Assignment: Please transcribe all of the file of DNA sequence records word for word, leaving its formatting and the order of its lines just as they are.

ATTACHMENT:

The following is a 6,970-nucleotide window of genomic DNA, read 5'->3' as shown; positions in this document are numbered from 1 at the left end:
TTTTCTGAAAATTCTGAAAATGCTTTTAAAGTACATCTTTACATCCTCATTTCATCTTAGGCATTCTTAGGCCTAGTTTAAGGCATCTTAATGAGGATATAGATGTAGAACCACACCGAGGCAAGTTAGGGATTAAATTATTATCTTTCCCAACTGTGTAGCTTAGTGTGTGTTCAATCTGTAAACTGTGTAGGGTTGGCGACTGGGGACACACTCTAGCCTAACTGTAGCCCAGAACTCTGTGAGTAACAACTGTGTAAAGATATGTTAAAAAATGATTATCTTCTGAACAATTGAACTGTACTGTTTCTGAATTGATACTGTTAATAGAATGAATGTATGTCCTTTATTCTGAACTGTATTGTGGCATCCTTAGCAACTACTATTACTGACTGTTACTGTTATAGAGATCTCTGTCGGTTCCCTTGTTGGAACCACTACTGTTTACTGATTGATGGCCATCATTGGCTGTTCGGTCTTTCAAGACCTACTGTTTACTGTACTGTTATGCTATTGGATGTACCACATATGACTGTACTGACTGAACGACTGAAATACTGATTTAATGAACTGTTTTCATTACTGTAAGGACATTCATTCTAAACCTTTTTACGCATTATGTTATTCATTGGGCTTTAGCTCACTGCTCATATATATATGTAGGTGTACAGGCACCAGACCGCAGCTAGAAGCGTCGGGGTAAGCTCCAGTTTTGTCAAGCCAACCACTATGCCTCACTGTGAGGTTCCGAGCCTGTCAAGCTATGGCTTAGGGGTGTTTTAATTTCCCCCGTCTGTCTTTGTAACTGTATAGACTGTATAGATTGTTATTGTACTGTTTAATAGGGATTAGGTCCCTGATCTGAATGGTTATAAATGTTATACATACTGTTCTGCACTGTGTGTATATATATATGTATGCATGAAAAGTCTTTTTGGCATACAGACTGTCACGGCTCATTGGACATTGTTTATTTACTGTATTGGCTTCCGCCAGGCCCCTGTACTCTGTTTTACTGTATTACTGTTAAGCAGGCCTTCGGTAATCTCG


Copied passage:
The following is a 6,970-nucleotide window of genomic DNA, read 5'->3' as shown; positions in this document are numbered from 1 at the left end:
TTTTCTGAAAATTCTGAAAATGCTTTTAAAGTACATCTTTACATCCTCATTTCATCTTAGGCATTCTTAGGCCTAGTTTAAGGCATCTTAATGAGGATATAGATGTAGAACCACACCGAGGCAAGTTAGGGATTAAATTATTATCTTTCCCAACTGTGTAGCTTAGTGTGTGTTCAATCTGTAAACTGTGTAGGGTTGGCGACTGGGGACACACTCTAGCCTAACTGTAGCCCAGAACTCTGTGAGTAACAACTGTGTAAAGATATGTTAAAAAATGATTATCTTCTGAACAATTGAACTGTACTGTTTCTGAATTGATACTGTTAATAGAATGAATGTATGTCCTTTATTCTGAACTGTATTGTGGCATCCTTAGCAACTACTATTACTGACTGTTACTGTTATAGAGATCTCTGTCGGTTCCCTTGTTGGAACCACTACTGTTTACTGATTGATGGCCATCATTGGCTGTTCGGTCTTTCAAGACCTACTGTTTACTGTACTGTTATGCTATTGGATGTACCACATATGACTGTACTGACTGAACGACTGAAATACTGATTTAATGAACTGTTTTCATTACTGTAAGGACATTCATTCTAAACCTTTTTACGCATTATGTTATTCATTGGGCTTTAGCTCACTGCTCATATATATATGTAGGTGTACAGGCACCAGACCGCAGCTAGAAGCGTCGGGGTAAGCTCCAGTTTTGTCAAGCCAACCACTATGCCTCACTGTGAGGTTCCGAGCCTGTCAAGCTATGGCTTAGGGGTGTTTTAATTTCCCCCGTCTGTCTTTGTAACTGTATAGACTGTATAGATTGTTATTGTACTGTTTAATAGGGATTAGGTCCCTGATCTGAATGGTTATAAATGTTATACATACTGTTCTGCACTGTGTGTATATATATATGTATGCATGAAAAGTCTTTTTGGCATACAGACTGTCACGGCTCATTGGACATTGTTTATTTACTGTATTGGCTTCCGCCAGGCCCCTGTACTCTGTTTTACTGTATTACTGTTAAGCAGGCCTTCGGTAATCTCG